Bruxism Exercises To Reduce Teeth Grinding
By Katriena Knights
Clenching and grinding your teeth, also known as bruxism, can create enough wear and tear to damage your enamel, cause breaks in your teeth and produce malocclusion (misaligned bite), temporomandibular joint disorder (TMD) or even tooth loss. It's a common problem, and most people with bruxism don't even know they have it. This is particularly true for those who do most of their grinding at night.
The good news is treatment is available to reduce or even eliminate grinding along with its unpleasant side effects. One option involves bruxism exercises that help you grind and clench your teeth less frequently and lessen your discomfort.
What Are Bruxism Exercises?
Bruxism exercise is meant to address both the causes and the effects of grinding your teeth. Awareness exercises, for example, not only help you determine triggers – such as stress, anger or boredom – but they can also help prevent you from grinding. If you focus on the position of your tongue and teeth, this can prevent a damaging clenching session. Consciously place your tongue against the backs of your top teeth, which makes it impossible for you to grind your teeth. As you become aware of your personal triggers, you can use this technique to keep those triggers from affecting you.
Tension in the jaw is another bruxism cause, and some can develop jaw tension as a result of grinding, too. Either way, jaw tension is uncomfortable and can lead to headaches, earaches or aches in the jaw joint. You can manage this by learning to relax your jaw muscles. Any time you feel your face or jaw tensing up, ease into a more relaxed position. If you're not aware when you're tensing your jaw, clench the muscles deliberately, then relax slowly to get used to the way you feel when these areas are in a more neutral position. Other ways to relieve jaw tension include massages, stretching exercises or even physical therapy, according to the National Institutes of Health. Physical therapy, in particular, is effective because your therapist can create a treatment plan that's tailored for you. According to the University of Maryland Medical Center, stretching exercises can help normalize the jaw muscles and joints, as well as other muscles along the side of the head. Massages can also be helpful, and should include not only the jaw but the neck and shoulders as well. Your physical therapist or massage therapist might find knots in the muscles that contribute to your chronic tension.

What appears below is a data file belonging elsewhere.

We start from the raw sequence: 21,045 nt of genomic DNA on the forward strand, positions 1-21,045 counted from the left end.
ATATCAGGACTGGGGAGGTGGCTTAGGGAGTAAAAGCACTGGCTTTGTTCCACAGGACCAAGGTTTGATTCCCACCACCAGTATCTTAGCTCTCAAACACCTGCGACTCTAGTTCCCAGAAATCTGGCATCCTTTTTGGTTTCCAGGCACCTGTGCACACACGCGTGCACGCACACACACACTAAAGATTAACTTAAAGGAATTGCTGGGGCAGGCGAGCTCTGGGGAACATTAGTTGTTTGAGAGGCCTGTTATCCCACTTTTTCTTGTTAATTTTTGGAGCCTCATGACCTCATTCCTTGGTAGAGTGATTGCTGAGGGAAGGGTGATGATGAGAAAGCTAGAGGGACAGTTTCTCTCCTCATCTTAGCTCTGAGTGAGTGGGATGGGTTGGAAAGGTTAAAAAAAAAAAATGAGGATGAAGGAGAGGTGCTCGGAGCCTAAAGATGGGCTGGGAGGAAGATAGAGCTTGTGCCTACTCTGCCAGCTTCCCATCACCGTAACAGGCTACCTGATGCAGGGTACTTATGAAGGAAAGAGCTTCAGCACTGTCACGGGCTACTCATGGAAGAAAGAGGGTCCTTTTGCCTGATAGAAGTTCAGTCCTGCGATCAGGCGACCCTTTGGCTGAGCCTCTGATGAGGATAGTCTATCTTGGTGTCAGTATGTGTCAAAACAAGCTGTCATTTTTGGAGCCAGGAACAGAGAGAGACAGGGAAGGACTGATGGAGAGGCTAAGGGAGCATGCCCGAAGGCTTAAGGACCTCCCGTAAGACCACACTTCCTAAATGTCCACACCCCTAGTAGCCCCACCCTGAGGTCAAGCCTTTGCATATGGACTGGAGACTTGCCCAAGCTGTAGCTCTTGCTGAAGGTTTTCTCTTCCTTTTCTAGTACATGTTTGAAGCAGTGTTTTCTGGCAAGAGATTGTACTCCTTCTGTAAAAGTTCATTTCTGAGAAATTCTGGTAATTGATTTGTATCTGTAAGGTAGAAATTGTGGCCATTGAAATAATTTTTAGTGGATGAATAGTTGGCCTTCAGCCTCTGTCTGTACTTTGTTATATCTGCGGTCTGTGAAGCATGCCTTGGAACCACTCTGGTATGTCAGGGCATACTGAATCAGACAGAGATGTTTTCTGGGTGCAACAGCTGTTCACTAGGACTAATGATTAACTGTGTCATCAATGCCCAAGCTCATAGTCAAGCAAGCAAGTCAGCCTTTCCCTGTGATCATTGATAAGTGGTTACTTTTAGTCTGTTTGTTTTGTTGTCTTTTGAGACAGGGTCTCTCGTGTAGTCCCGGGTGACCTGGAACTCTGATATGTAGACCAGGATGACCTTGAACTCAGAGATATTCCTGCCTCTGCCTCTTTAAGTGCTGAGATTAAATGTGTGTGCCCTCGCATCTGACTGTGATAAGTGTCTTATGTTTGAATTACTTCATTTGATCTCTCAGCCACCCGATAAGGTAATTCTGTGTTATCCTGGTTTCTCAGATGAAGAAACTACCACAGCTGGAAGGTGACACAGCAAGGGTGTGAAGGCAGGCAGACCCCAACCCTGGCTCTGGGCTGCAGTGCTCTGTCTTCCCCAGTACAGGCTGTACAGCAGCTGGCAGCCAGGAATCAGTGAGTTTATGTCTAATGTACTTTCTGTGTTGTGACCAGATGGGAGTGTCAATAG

Reducing stress in your life is overall very good for your health, so relaxation exercises can be beneficial for maintaining normal blood pressure, helping you sleep better and reducing overall wear and tear on your body, as well as on your teeth. Other good ways to reduce stress include meditation and focused relaxation, where you consciously relax various areas of the body.
Consult with your dentist to determine which of these approaches might be most effective for your individual situation.
Do Bruxism Exercises Really Work?
Researchers are still investigating the effectiveness of a physical therapy approach to treating bruxism. But so far, according to the Journal of the American Physical Therapy Association, bruxism exercises do seem to alleviate some of the symptoms, although severe malocclusion issues or chronic TMD require other types of treatment. If exercises are not helpful, talk to your dentist. You may need orthodontic treatment to restore your teeth to their proper alignment.
Though grinding and clenching might not seem like a serious issue, it can cause long-term damage and even eventual tooth loss, so be sure to talk to your dentist about how bruxism exercises can help you eliminate this habit.
This article is intended to promote understanding of and knowledge about general oral health topics. It is not intended to be a substitute for professional advice, diagnosis or treatment. Always seek the advice of your dentist or other qualified healthcare provider with any questions you may have regarding a medical condition or treatment